A review of world-wide collision statistics of the past 20 years indicates that, in spite of the expanded use of radar, the over-all collision rate remains alarmingly high. Because of radar's less than perfect record for preventing ship collisions, development of various types of collision avoidance systems has taken place. The implied promise in this development is that the computer-aided radar will provide a lasting answer to the collision avoidance problem. Motivated by such considerations, an experiment was conducted to the United States Maritime Administration's newly completed Computer Aided Operations Research Facility (CAORF). The purpose was to study the human dynamics involved in collision avoidance behaviour on the bridge of a modern merchant ship, and to evaluate the advantages of a collision avoidance system (C.A.S). During the course of the experiment it was observed that test subjects made a large number of left turns when operating with radar and C.A.S. This paper presents preliminary results of an investigation into the potential confusion caused by such non-standard maneuveres when operating under the following conditions: (i) Visual only--no electronic aids,(ii) Radar, (iii) Collision avoidance system.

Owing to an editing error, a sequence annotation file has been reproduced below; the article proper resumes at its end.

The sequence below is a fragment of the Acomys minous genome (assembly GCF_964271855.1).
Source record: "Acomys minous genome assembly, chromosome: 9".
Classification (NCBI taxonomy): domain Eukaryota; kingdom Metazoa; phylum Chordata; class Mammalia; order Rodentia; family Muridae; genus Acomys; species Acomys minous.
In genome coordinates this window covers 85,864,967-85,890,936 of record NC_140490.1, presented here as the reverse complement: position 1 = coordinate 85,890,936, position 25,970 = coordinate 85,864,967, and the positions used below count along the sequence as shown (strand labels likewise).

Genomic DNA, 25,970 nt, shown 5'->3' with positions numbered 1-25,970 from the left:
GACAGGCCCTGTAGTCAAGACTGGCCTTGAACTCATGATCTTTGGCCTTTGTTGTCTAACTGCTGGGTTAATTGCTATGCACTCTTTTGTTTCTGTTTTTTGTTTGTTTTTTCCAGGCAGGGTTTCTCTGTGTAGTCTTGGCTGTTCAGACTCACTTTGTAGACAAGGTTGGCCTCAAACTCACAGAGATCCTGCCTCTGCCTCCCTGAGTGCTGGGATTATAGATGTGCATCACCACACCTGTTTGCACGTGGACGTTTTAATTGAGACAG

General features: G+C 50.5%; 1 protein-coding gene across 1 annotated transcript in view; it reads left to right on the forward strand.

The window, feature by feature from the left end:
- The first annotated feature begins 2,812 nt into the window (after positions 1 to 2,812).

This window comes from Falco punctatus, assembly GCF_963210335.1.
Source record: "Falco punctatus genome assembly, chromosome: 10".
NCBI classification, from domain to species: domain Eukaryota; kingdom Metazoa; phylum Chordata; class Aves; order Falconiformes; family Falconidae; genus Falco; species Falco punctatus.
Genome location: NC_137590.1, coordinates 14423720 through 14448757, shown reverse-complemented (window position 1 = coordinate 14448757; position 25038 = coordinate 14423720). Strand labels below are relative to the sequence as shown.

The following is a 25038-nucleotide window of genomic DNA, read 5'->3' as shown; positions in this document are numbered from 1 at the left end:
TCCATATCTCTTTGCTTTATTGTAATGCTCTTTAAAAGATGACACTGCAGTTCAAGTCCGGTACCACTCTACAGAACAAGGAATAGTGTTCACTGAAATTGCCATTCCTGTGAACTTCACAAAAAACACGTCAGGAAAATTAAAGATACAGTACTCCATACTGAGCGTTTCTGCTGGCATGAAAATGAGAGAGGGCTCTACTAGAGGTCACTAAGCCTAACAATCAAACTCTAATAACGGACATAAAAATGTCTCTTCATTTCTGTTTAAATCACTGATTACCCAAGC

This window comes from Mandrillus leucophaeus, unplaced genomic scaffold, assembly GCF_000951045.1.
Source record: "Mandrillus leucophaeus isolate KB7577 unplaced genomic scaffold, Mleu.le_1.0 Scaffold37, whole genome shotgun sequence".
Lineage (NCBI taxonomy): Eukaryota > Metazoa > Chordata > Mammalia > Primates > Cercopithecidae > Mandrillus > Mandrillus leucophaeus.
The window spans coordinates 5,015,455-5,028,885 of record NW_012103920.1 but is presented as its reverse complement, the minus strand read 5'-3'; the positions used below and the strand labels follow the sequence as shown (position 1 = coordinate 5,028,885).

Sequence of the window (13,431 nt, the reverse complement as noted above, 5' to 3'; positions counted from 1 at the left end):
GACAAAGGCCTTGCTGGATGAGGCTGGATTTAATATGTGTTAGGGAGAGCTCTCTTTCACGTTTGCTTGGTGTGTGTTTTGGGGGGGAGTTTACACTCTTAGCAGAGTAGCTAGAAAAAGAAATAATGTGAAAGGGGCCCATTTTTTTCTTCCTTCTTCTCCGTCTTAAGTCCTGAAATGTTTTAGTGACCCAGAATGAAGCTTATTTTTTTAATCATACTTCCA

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  • Corporate Authors:

    Royal Institute of Navigation

    Royal Geographical Society, 1 Kensington Gore
    London SW7,   England 

    Royal Institute of Navigation

    1 Kensington Gore
    London,   England 
  • Authors:
    • Riek, J R
  • Publication Date: 1978-1

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Filing Info

  • Accession Number: 00173269
  • Record Type: Publication
  • Source Agency: Journal of Navigation
  • Files: TRIS
  • Created Date: Apr 26 1978 12:00AM